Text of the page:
One of my favorite parts of fly fishing or fishing in general is that it's something anyone can do. As a certified casting instructor, I run into many people who balance precipitously on the fence, not knowing whether to try fly fishing or if they'll just be made to look the fool. To any novices in the audience, I have a bit of a secret - we were all there once. Paraphrasing one of my favorite quotes on the subject, we all fall in the river sometimes. We all catch trees on our backcast occasionally, and we all cuss ourselves from time to time, but the challenge makes the victory that much sweeter. Helping someone gain the skills necessary to be a successful fly fisher is one of life's greatest joys to me. So, when I convinced my sisters to go fishing with me, it was a great day!
First up was my middle sister, home from college and eager to get out of the house for a bit. We invited a couple other people to join us and received incredulous looks. Nonbelievers. I just looked at my sister and shrugged. Hey, more for us.
I told the story of the past couple days and she was looking forward to getting to see some of these fish up close and personal. It didn't take long. She had brought a spinning rod as backup but I encouraged her to try out the fly rod - in the close confines of the river a roll cast was all that was needed and she quickly figured it out. Was it the most beautiful thing in the world? No, but it was what I call a fishing cast. As long as the bug gets in front of the fish and the fish eats it, it doesn't really matter to me how it gets there. And she got it there. After a couple missed rises from lack of experience in knowing what to look for I could see that she was getting serious. I spotted a small pod of perhaps 5 or 6 carp hanging in the shade near the bank, and we snuck in within range.The fish were moving in and out of the small patches of light filtering through the canopy and all I could pick out were golden glimmers of scale and orange tails. I gently coached her on where she needed to put the fly to get a good drift and she did a great job. A solid head rolling rise and she came tight to her first carp on the fly! There was a moment of chaos as she and the fish tried to figure out what was going on and how to best deal with this new situation, but soon the fish was to hand. She was all smiles as we watched it swim away.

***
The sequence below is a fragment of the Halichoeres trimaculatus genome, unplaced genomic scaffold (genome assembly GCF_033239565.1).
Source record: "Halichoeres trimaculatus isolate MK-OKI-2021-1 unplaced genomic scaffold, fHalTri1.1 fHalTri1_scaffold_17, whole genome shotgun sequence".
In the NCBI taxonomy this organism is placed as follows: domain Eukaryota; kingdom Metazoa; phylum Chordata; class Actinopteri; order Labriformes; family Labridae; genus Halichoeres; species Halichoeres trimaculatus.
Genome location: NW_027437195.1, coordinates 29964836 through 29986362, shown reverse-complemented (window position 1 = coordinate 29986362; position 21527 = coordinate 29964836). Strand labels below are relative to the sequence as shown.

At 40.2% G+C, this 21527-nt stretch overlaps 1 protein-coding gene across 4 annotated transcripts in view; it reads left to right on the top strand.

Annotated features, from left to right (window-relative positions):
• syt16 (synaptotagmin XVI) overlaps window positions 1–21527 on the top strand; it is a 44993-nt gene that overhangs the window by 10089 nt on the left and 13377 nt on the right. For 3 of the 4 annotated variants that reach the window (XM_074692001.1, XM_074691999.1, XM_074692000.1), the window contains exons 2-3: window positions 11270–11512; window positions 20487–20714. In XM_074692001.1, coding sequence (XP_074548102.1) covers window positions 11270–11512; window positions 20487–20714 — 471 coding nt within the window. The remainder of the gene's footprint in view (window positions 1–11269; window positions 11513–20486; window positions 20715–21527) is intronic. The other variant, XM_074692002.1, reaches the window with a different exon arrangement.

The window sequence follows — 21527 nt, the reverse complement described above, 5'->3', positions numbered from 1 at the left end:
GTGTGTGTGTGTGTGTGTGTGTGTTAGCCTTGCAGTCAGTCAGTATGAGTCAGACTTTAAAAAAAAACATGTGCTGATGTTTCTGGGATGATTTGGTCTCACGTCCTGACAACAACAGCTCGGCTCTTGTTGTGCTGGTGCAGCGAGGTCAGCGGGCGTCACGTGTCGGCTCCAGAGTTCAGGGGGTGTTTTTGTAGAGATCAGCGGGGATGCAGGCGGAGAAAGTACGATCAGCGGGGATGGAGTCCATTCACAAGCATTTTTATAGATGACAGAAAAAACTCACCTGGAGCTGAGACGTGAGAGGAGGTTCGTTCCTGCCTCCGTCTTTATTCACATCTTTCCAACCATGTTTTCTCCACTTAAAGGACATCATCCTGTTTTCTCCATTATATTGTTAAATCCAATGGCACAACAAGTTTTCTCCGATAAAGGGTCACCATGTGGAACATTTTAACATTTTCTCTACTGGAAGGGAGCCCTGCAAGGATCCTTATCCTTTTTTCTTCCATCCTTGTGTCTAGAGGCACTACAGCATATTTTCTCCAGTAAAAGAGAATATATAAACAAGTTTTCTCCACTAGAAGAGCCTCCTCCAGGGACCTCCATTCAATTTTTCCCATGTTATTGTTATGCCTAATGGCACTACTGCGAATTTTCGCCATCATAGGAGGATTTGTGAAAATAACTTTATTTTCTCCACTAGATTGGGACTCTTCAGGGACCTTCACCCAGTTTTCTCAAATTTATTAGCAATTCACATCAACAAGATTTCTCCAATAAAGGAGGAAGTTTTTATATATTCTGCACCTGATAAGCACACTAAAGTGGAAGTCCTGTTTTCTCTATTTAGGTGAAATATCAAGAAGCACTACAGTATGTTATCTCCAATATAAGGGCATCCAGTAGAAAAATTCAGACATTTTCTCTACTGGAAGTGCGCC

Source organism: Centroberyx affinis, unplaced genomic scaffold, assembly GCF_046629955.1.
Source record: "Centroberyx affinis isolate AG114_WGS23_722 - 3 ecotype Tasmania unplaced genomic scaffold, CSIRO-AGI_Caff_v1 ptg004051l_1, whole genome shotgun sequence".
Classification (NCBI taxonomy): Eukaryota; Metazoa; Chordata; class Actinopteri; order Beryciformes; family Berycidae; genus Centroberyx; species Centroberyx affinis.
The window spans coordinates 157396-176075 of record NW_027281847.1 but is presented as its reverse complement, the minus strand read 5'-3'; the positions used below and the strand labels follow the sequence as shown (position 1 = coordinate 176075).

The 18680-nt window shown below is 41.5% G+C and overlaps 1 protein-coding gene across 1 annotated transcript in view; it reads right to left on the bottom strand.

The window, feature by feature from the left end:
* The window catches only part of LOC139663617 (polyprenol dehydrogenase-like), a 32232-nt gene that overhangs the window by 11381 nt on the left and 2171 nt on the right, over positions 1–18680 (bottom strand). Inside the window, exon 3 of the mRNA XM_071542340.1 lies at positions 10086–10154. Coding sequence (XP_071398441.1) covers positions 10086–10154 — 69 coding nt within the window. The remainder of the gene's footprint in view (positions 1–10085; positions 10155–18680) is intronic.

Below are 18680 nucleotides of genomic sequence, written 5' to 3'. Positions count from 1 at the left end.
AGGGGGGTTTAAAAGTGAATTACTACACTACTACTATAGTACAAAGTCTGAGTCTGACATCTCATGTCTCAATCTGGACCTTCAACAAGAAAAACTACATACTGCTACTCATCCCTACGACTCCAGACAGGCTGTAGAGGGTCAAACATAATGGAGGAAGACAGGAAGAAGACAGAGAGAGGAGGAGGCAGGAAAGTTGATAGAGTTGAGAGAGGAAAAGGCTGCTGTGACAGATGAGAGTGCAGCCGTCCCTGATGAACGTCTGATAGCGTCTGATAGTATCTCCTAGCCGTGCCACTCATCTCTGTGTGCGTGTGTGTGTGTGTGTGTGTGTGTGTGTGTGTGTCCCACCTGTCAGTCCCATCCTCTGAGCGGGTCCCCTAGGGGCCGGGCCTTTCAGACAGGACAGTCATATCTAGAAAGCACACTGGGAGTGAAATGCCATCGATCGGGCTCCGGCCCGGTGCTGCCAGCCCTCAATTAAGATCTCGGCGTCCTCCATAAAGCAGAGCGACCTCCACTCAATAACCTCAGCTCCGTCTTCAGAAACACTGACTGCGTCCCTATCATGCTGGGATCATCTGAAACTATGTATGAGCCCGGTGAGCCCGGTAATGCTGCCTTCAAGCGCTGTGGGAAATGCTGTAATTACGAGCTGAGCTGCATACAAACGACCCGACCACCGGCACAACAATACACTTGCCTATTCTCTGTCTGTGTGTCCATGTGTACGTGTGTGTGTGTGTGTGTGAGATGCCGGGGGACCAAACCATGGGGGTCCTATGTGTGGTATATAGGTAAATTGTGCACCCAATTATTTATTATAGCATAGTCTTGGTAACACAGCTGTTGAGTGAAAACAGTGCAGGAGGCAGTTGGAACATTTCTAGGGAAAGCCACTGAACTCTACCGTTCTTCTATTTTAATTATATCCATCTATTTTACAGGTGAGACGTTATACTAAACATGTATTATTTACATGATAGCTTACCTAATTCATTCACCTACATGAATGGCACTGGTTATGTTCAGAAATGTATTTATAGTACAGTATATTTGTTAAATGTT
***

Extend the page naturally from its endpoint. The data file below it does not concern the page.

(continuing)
Heading further on, I saw the tell-tale wake of a carp making headway against the current. We quickly and quietly made our way closer, locked on target like bird dogs on a covey.
Closer and closer we got, and once in range she made a couple great casts but the carp was head down and oblivious to anything else. Scanning the water while she focused on the first fish, I saw another pod working just upstream and directed our attention to them. Two casts later she was fast to another river carp, trying to turn it's head with side pressure. The fish wrapped around an underwater obstruction and popped the tippet sending the suddenly fly-less leader flying back directly in my face. Nothing like a little excitement to spice up the day eh?
She went on to land 4 carp to my 5 and we had a great time before it started getting hot and it was time to go. One of the most important things to know about taking a new person along fishing or any other activity is when to call it quits. If you leave the water with them wanting more then you are likely to have a fishing buddy in the future!
Next up was my youngest sister. After hearing the fish adventures of the day she was dying to get out on the water so after supper we headed down. After I showed her how to thread a mulberry onto a small circle hook and then gently flip it to the fish, she was quick to hook up on her first sight-cast golden bone.
The next morning found me back on the road to Texas, to Corpus Christi via Dallas.
And on to the next spot.